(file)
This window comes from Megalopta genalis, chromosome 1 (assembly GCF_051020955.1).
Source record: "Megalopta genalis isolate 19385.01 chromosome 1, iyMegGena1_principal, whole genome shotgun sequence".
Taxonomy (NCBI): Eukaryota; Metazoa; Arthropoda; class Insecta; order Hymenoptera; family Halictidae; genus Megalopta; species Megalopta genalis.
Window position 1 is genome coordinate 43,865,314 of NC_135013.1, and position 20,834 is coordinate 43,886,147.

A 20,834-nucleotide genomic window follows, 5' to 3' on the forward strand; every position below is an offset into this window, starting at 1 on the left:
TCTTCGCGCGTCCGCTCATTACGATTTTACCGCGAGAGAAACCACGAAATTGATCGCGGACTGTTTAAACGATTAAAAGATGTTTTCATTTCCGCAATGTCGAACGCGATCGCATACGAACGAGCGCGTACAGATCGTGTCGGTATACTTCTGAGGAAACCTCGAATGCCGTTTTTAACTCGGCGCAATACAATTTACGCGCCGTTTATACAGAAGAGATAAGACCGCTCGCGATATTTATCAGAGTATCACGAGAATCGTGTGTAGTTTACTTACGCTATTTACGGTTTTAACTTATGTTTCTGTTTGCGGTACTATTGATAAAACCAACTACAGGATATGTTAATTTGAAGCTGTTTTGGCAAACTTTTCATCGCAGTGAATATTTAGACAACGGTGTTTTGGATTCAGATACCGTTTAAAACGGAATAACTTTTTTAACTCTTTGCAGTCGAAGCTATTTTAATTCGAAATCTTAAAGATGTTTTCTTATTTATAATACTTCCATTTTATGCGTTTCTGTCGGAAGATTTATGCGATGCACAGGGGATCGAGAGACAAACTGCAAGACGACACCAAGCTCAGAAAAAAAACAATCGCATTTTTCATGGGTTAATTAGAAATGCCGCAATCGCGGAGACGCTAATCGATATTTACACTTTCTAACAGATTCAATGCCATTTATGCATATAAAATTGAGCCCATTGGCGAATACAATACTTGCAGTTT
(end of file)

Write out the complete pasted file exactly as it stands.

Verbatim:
This window comes from Megalopta genalis, chromosome 1 (assembly GCF_051020955.1).
Source record: "Megalopta genalis isolate 19385.01 chromosome 1, iyMegGena1_principal, whole genome shotgun sequence".
Taxonomy (NCBI): Eukaryota; Metazoa; Arthropoda; class Insecta; order Hymenoptera; family Halictidae; genus Megalopta; species Megalopta genalis.
Window position 1 is genome coordinate 43,865,314 of NC_135013.1, and position 20,834 is coordinate 43,886,147.

A 20,834-nucleotide genomic window follows, 5' to 3' on the forward strand; every position below is an offset into this window, starting at 1 on the left:
TCTTCGCGCGTCCGCTCATTACGATTTTACCGCGAGAGAAACCACGAAATTGATCGCGGACTGTTTAAACGATTAAAAGATGTTTTCATTTCCGCAATGTCGAACGCGATCGCATACGAACGAGCGCGTACAGATCGTGTCGGTATACTTCTGAGGAAACCTCGAATGCCGTTTTTAACTCGGCGCAATACAATTTACGCGCCGTTTATACAGAAGAGATAAGACCGCTCGCGATATTTATCAGAGTATCACGAGAATCGTGTGTAGTTTACTTACGCTATTTACGGTTTTAACTTATGTTTCTGTTTGCGGTACTATTGATAAAACCAACTACAGGATATGTTAATTTGAAGCTGTTTTGGCAAACTTTTCATCGCAGTGAATATTTAGACAACGGTGTTTTGGATTCAGATACCGTTTAAAACGGAATAACTTTTTTAACTCTTTGCAGTCGAAGCTATTTTAATTCGAAATCTTAAAGATGTTTTCTTATTTATAATACTTCCATTTTATGCGTTTCTGTCGGAAGATTTATGCGATGCACAGGGGATCGAGAGACAAACTGCAAGACGACACCAAGCTCAGAAAAAAAACAATCGCATTTTTCATGGGTTAATTAGAAATGCCGCAATCGCGGAGACGCTAATCGATATTTACACTTTCTAACAGATTCAATGCCATTTATGCATATAAAATTGAGCCCATTGGCGAATACAATACTTGCAGTTT